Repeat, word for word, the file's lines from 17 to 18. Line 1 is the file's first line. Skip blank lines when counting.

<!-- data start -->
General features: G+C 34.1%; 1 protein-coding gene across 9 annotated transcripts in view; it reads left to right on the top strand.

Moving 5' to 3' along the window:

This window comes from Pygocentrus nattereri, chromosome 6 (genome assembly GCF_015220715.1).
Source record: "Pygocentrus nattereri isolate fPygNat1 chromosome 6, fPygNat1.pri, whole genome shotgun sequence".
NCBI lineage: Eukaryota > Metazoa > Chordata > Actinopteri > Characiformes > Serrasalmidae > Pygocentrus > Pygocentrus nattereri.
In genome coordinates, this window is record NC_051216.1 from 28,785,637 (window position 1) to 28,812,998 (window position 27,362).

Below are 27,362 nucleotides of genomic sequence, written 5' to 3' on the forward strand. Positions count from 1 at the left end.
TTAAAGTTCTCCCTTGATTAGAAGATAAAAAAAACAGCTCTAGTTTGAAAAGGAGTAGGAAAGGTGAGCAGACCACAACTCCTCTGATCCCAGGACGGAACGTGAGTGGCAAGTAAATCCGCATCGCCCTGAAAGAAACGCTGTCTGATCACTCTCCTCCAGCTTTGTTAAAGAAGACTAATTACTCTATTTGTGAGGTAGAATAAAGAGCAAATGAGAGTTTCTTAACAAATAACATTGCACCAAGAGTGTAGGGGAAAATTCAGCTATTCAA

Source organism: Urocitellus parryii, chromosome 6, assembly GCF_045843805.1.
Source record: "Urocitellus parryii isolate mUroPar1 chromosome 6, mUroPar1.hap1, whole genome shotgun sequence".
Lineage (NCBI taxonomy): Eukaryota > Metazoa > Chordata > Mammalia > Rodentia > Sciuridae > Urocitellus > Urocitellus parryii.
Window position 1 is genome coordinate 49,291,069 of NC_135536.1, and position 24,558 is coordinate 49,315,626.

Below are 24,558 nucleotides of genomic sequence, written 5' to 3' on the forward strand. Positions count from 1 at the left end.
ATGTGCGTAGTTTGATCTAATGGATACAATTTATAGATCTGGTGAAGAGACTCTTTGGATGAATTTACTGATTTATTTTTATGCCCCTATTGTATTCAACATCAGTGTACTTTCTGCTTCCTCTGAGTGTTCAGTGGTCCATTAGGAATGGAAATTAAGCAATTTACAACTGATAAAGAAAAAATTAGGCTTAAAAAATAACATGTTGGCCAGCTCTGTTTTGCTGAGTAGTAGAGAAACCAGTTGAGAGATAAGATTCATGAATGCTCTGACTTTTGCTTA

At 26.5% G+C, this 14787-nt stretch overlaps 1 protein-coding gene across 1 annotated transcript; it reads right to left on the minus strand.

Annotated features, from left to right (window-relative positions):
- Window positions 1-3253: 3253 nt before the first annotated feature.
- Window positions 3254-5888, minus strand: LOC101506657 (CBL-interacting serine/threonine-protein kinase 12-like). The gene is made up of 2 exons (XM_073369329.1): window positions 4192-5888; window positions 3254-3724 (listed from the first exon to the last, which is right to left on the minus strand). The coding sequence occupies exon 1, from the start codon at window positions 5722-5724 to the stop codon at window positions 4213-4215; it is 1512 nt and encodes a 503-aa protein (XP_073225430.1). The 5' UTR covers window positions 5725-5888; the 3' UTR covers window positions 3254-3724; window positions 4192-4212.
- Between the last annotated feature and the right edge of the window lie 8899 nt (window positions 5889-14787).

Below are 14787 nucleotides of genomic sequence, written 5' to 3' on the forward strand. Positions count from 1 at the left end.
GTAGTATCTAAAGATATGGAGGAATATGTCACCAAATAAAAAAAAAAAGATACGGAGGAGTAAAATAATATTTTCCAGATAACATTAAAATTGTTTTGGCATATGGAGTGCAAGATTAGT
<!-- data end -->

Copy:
- Window positions 1-3253: 3253 nt before the first annotated feature.
- Window positions 3254-5888, minus strand: LOC101506657 (CBL-interacting serine/threonine-protein kinase 12-like). The gene is made up of 2 exons (XM_073369329.1): window positions 4192-5888; window positions 3254-3724 (listed from the first exon to the last, which is right to left on the minus strand). The coding sequence occupies exon 1, from the start codon at window positions 5722-5724 to the stop codon at window positions 4213-4215; it is 1512 nt and encodes a 503-aa protein (XP_073225430.1). The 5' UTR covers window positions 5725-5888; the 3' UTR covers window positions 3254-3724; window positions 4192-4212.